The Economic Significance of Equity Capital: Lessons from Venture Investing by an Economist-Practitioner
William H. Janeway
E.M. Warburg, Pincus & Co., Inc.
The Jerome Levy Economics Institute Working Paper, No. 48
I was motivated to address this subject by the rich irony of last year's Nobel Prize in Economics. The end of the LBO era was crowned by the recognition of work which purported to demonstrate that the value of an enterprise is independent of the volume of its debt. In response, this paper is an attempt to inform the post-Keynesian critique of Modigliani-Miller with the experience of one whose profession it is to invest equity capital in Imperfect markets under conditions of uncertainty. The regulation and intervention" with which I am professionally concerned is that of a proprietary venture investor, prepared to forego liquidity and to accept strategic responsibility for the performance of the enterprises we control.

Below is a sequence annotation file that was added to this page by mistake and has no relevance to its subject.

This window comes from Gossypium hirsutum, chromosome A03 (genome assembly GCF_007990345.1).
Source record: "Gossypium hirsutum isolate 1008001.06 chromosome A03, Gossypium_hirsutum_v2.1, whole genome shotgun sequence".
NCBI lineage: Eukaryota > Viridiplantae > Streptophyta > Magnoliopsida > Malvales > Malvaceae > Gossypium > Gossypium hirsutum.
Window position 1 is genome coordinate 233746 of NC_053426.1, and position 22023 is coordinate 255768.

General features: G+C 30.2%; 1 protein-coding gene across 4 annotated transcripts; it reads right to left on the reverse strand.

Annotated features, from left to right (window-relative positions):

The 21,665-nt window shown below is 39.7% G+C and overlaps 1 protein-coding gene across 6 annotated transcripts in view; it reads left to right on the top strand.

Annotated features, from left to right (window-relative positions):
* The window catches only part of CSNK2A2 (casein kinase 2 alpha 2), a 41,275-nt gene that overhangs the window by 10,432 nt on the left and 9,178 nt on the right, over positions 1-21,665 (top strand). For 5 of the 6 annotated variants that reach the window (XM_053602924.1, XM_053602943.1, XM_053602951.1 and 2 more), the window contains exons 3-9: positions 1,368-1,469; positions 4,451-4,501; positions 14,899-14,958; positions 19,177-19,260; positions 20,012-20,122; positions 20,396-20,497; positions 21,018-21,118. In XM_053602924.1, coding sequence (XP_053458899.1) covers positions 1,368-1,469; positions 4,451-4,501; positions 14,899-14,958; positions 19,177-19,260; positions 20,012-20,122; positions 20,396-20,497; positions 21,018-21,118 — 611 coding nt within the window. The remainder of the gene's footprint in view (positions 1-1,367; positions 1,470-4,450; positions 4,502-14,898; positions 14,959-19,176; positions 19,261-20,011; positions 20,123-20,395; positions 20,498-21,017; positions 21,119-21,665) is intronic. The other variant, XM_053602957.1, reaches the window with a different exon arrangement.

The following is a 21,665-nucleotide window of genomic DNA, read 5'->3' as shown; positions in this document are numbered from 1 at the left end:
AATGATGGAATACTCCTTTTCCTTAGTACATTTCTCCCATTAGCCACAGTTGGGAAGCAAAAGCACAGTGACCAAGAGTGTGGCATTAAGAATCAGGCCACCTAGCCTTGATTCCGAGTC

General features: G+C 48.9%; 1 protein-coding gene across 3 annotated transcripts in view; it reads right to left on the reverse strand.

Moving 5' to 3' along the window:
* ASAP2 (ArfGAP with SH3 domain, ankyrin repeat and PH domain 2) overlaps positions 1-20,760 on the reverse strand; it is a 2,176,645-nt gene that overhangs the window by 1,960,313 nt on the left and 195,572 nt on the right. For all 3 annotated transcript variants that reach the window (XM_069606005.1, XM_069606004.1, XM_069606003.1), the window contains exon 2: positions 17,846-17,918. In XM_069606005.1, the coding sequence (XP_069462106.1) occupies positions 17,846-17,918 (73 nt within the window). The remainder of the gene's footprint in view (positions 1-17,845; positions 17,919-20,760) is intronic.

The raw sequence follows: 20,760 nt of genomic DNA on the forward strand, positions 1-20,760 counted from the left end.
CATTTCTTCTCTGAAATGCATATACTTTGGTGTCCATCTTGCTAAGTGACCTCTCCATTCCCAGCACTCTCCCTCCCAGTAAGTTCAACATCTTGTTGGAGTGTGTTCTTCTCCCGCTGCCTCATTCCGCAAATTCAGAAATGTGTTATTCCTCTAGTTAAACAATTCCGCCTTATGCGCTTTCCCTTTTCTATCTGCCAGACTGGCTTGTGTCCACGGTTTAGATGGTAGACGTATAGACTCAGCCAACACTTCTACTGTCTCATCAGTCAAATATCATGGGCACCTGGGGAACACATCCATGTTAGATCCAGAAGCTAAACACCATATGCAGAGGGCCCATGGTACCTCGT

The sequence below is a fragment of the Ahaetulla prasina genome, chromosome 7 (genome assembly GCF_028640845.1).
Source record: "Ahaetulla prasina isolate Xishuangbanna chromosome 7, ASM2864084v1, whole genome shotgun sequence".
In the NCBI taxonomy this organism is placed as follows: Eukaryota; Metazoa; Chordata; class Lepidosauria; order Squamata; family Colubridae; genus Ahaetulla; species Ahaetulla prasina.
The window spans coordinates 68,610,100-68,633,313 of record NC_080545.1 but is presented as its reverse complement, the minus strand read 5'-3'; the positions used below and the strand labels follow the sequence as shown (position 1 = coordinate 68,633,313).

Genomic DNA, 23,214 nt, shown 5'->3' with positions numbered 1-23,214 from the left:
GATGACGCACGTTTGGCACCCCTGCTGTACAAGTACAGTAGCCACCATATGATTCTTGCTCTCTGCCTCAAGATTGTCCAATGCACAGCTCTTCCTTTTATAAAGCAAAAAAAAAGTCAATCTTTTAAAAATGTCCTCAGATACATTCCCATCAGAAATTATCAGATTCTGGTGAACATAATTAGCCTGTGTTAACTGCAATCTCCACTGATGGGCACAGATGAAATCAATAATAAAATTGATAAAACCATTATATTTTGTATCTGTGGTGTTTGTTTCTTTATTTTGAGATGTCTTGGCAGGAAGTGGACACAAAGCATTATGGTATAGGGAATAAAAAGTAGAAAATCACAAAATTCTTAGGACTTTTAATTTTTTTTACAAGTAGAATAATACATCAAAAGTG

I have principally drawn on Douglas Vickers' discussion of the nature and role of ?money capital" beyond the General Equilibrium domain where the issues of finance are, alternatively, oxymoronic or redundant. I can testify that Vickers' examination of the ,,full marginal cost of relaxing the money capital availability constraint" integrates the analysis of operating and financial issues under real world conditions'. Vickers and like-minded analysts such as Marris, Herendeen and Chamberlain have succeeded, I judge, in establishing the economic role of equity capital in an uncertain world. From that analysis and my own experience, the injunction to maximize growth subject to (1) delivering minimally satisfactory rates of return on sales and on capital employed while (2) not risking the long-run survival of the frn makes operating and investment sense.
JEL Classification: G31, G32, G34working papers series
Date posted: August 26, 1999
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